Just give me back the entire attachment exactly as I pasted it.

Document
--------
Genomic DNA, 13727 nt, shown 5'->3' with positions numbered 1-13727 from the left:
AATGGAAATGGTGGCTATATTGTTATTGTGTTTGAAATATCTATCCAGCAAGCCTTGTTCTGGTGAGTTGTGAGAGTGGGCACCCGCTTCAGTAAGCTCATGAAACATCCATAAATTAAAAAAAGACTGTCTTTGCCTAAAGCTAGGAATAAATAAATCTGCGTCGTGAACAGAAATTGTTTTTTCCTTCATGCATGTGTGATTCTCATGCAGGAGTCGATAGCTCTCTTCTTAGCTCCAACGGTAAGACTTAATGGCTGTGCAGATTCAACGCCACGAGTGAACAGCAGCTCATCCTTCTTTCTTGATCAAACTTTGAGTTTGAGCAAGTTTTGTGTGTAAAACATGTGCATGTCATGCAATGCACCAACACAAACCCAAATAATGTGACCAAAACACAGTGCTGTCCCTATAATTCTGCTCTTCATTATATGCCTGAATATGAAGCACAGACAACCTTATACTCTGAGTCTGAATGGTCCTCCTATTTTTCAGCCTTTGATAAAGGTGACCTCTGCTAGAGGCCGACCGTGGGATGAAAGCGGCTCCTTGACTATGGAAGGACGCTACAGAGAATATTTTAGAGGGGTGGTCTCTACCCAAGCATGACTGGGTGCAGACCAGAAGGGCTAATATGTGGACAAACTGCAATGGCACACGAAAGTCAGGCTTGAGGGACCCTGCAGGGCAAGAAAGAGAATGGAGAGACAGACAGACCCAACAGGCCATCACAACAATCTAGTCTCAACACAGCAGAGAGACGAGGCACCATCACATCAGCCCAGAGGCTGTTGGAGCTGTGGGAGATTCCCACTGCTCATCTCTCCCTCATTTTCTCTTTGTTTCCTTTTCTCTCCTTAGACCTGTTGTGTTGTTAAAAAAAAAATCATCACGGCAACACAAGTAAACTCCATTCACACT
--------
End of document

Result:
Genomic DNA, 13727 nt, shown 5'->3' with positions numbered 1-13727 from the left:
AATGGAAATGGTGGCTATATTGTTATTGTGTTTGAAATATCTATCCAGCAAGCCTTGTTCTGGTGAGTTGTGAGAGTGGGCACCCGCTTCAGTAAGCTCATGAAACATCCATAAATTAAAAAAAGACTGTCTTTGCCTAAAGCTAGGAATAAATAAATCTGCGTCGTGAACAGAAATTGTTTTTTCCTTCATGCATGTGTGATTCTCATGCAGGAGTCGATAGCTCTCTTCTTAGCTCCAACGGTAAGACTTAATGGCTGTGCAGATTCAACGCCACGAGTGAACAGCAGCTCATCCTTCTTTCTTGATCAAACTTTGAGTTTGAGCAAGTTTTGTGTGTAAAACATGTGCATGTCATGCAATGCACCAACACAAACCCAAATAATGTGACCAAAACACAGTGCTGTCCCTATAATTCTGCTCTTCATTATATGCCTGAATATGAAGCACAGACAACCTTATACTCTGAGTCTGAATGGTCCTCCTATTTTTCAGCCTTTGATAAAGGTGACCTCTGCTAGAGGCCGACCGTGGGATGAAAGCGGCTCCTTGACTATGGAAGGACGCTACAGAGAATATTTTAGAGGGGTGGTCTCTACCCAAGCATGACTGGGTGCAGACCAGAAGGGCTAATATGTGGACAAACTGCAATGGCACACGAAAGTCAGGCTTGAGGGACCCTGCAGGGCAAGAAAGAGAATGGAGAGACAGACAGACCCAACAGGCCATCACAACAATCTAGTCTCAACACAGCAGAGAGACGAGGCACCATCACATCAGCCCAGAGGCTGTTGGAGCTGTGGGAGATTCCCACTGCTCATCTCTCCCTCATTTTCTCTTTGTTTCCTTTTCTCTCCTTAGACCTGTTGTGTTGTTAAAAAAAAAATCATCACGGCAACACAAGTAAACTCCATTCACACT